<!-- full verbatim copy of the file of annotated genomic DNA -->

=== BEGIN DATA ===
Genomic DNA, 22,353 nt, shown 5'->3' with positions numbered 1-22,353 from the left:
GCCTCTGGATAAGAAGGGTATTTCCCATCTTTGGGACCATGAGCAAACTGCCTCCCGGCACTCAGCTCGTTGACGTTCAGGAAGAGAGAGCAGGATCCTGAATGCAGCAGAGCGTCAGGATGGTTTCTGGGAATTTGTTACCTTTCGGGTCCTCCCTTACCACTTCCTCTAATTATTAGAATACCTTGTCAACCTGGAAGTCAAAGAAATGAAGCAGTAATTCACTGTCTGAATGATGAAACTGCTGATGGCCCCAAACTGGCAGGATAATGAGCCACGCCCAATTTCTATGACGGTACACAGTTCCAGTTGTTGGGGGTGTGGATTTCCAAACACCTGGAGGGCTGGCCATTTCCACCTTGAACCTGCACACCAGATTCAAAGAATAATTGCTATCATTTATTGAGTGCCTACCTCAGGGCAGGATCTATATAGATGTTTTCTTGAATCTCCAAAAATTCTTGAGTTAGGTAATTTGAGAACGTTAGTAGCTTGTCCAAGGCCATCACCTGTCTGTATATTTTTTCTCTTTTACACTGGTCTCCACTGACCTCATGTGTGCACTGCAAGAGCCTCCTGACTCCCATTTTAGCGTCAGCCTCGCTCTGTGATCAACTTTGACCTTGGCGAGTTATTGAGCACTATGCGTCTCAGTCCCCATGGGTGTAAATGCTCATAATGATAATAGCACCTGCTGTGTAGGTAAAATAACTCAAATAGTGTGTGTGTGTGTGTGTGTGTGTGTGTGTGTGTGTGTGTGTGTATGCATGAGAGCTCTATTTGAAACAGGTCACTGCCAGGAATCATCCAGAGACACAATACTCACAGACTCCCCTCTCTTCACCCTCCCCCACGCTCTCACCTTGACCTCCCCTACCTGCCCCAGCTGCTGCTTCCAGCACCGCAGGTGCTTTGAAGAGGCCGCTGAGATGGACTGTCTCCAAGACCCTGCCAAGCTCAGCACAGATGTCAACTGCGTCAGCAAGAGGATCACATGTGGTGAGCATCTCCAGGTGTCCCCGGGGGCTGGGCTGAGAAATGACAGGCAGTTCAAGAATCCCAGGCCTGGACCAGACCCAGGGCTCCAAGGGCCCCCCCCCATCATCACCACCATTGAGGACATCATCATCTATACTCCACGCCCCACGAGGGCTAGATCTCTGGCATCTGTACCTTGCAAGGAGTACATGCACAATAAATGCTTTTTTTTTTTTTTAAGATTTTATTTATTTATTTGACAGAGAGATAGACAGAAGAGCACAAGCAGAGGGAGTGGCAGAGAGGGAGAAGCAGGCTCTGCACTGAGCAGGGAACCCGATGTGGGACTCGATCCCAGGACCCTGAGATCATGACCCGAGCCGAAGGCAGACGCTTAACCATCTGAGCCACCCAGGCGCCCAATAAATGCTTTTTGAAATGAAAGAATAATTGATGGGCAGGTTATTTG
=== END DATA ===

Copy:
Genomic DNA, 22,353 nt, shown 5'->3' with positions numbered 1-22,353 from the left:
GCCTCTGGATAAGAAGGGTATTTCCCATCTTTGGGACCATGAGCAAACTGCCTCCCGGCACTCAGCTCGTTGACGTTCAGGAAGAGAGAGCAGGATCCTGAATGCAGCAGAGCGTCAGGATGGTTTCTGGGAATTTGTTACCTTTCGGGTCCTCCCTTACCACTTCCTCTAATTATTAGAATACCTTGTCAACCTGGAAGTCAAAGAAATGAAGCAGTAATTCACTGTCTGAATGATGAAACTGCTGATGGCCCCAAACTGGCAGGATAATGAGCCACGCCCAATTTCTATGACGGTACACAGTTCCAGTTGTTGGGGGTGTGGATTTCCAAACACCTGGAGGGCTGGCCATTTCCACCTTGAACCTGCACACCAGATTCAAAGAATAATTGCTATCATTTATTGAGTGCCTACCTCAGGGCAGGATCTATATAGATGTTTTCTTGAATCTCCAAAAATTCTTGAGTTAGGTAATTTGAGAACGTTAGTAGCTTGTCCAAGGCCATCACCTGTCTGTATATTTTTTCTCTTTTACACTGGTCTCCACTGACCTCATGTGTGCACTGCAAGAGCCTCCTGACTCCCATTTTAGCGTCAGCCTCGCTCTGTGATCAACTTTGACCTTGGCGAGTTATTGAGCACTATGCGTCTCAGTCCCCATGGGTGTAAATGCTCATAATGATAATAGCACCTGCTGTGTAGGTAAAATAACTCAAATAGTGTGTGTGTGTGTGTGTGTGTGTGTGTGTGTGTGTGTGTGTGTATGCATGAGAGCTCTATTTGAAACAGGTCACTGCCAGGAATCATCCAGAGACACAATACTCACAGACTCCCCTCTCTTCACCCTCCCCCACGCTCTCACCTTGACCTCCCCTACCTGCCCCAGCTGCTGCTTCCAGCACCGCAGGTGCTTTGAAGAGGCCGCTGAGATGGACTGTCTCCAAGACCCTGCCAAGCTCAGCACAGATGTCAACTGCGTCAGCAAGAGGATCACATGTGGTGAGCATCTCCAGGTGTCCCCGGGGGCTGGGCTGAGAAATGACAGGCAGTTCAAGAATCCCAGGCCTGGACCAGACCCAGGGCTCCAAGGGCCCCCCCCCATCATCACCACCATTGAGGACATCATCATCTATACTCCACGCCCCACGAGGGCTAGATCTCTGGCATCTGTACCTTGCAAGGAGTACATGCACAATAAATGCTTTTTTTTTTTTTTAAGATTTTATTTATTTATTTGACAGAGAGATAGACAGAAGAGCACAAGCAGAGGGAGTGGCAGAGAGGGAGAAGCAGGCTCTGCACTGAGCAGGGAACCCGATGTGGGACTCGATCCCAGGACCCTGAGATCATGACCCGAGCCGAAGGCAGACGCTTAACCATCTGAGCCACCCAGGCGCCCAATAAATGCTTTTTGAAATGAAAGAATAATTGATGGGCAGGTTATTTG